the choices for addressing assessed risks

The first one is acceptance – sometimes it is cheaper to leave an asset unprotected to a specific risk instead of spending the money required to protect it. Acceptance cannot be done without considering the risk itself and all options possible.

The second is mitigation – involves deciding on the implementation of countermeasures aimed at lowering the risk to an acceptable level (as illustrated with the algorithm below). One should keep in mind, it is not possible to mitigate the risk entirely.

Next is transference – this is usually referred to as the “insurance scenario.” A conscious decision to hire an external company to assume the risk in return for remuneration. Transference of risk is also achieved through outsourcing, with its own risks.

Finally, avoidance – when risks discovered are high or extreme and cannot be easily mitigated, avoiding the risk (and the project altogether) may be the best option. The math here is simple: if you stand more to lose from mitigating the risk than what you will earn from this project, then avoidance is the way to go.


Risk Management is at the heart of Information Security, because it provides an important instrument to balance and rationalize countermeasure expense with business success and expected Return On Investment (ROI).

When opting for one of the choices for dealing with risks, one has to take into account something called the  Annualized Loss Expectancy (ALE), which is the expected monetary loss that can be expected for an asset due to risk over a one year period. ALE is derived from Single Loss Expectancy (SLE) multiplied by the Annualized Rate of Occurrence (ARO) and can be used to directly analyze cost vs. benefit.

Regarding Risk Management, if spending on threat countermeasures is considerably higher than that risk’s ALE, then it may not be worth the investment. Or, in other words, one must evaluate the positive impact countermeasures will have on ROI by making sure the expense is not larger than the ALE.

Risk Management is meaningful only when decisions are made based on meaningful risk analysis, which in turn involves preliminary processes such as penetration testing, vulnerability assessment, and objective audit.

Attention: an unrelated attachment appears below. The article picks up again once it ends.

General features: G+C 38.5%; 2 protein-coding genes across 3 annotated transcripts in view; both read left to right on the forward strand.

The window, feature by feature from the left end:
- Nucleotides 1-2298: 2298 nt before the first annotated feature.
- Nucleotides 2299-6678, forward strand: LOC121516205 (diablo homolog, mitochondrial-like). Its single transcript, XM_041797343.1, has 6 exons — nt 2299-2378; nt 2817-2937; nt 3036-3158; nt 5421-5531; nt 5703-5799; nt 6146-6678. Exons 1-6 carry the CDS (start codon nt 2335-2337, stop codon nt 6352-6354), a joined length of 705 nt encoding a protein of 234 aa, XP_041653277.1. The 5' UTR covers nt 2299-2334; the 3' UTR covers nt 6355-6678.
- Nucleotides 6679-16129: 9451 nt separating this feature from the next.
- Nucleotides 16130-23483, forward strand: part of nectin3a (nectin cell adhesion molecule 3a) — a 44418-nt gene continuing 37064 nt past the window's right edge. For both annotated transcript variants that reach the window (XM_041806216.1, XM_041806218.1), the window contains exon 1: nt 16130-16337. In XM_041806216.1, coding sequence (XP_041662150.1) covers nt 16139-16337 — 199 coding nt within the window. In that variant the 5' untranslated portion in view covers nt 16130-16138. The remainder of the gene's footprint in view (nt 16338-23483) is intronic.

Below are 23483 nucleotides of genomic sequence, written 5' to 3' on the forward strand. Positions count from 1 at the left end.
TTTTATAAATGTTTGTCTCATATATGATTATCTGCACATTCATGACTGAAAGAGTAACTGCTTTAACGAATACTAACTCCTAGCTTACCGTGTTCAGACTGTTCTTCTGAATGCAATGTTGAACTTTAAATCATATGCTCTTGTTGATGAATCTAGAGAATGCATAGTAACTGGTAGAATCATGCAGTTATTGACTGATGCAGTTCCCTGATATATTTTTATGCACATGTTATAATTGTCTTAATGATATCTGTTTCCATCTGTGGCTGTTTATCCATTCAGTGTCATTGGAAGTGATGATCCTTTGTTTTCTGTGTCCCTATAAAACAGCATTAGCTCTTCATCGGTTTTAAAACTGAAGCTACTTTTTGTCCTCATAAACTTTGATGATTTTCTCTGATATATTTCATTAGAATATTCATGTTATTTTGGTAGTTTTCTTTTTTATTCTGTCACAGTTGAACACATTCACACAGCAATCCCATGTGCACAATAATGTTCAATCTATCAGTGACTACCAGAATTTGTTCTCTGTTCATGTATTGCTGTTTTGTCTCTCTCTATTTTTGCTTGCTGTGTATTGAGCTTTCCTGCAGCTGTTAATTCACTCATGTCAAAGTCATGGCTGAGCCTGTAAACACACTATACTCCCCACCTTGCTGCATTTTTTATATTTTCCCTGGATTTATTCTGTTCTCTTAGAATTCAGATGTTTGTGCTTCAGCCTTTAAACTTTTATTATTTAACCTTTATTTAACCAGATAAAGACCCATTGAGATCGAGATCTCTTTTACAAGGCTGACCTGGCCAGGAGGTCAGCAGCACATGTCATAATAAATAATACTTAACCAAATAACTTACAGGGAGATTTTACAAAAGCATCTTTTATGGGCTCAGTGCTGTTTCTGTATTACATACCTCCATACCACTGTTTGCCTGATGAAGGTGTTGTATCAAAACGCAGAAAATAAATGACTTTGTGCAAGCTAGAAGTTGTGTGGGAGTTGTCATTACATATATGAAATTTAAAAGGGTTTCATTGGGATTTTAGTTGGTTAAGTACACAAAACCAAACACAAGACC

The stages in the risk management process:


  • Obtain necessary data access to business process and operations structure;
  • Identify and notify participants and decision-makers;
  • Identify and distribute scope, objectives, and requirements;

Identifying risks:

  • Ensure participation of appropriate staff and management in risk assessment;
  • Review scope, objectives, and process;
  • Conduct risk identification, consolidate related risks;

Assessing & prioritizing risks:

  • Identify and obtain consensus on impact, severity, probability;
  • Identify time window when risk could occur;
  • Assess and prioritize all existing risks;

Deciding on control options:

  • Identify mitigation options for each risk;
  • Identify risks to be accepted, avoided, transferred, or mitigated;
  • Assign plan operative instructions for avoided, transferred, or mitigated risks;
  • Establish/update risk database;

Establishing mitigation plans

  • Develop draft mitigation plans and resources;
  • Obtain manager review and approval of mitigation plans;
  • Ensure mitigation plan is funded, directed, and integrated;

Implementing mitigation plans

  • Finalize Risk Management plan;
  • Devise mechanisms to monitor triggers, cues, and mitigation;
  • Implement mitigation as authorized, funded, and scheduled;
  • Provide reporting on mitigation results and progress;

Monitoring mitigation plans

  • Periodically review mitigation plan results;
  • Stop or modify mitigation plans and resources;
  • Retire risks when appropriate;
  • Update risk database for mitigation process and retirement.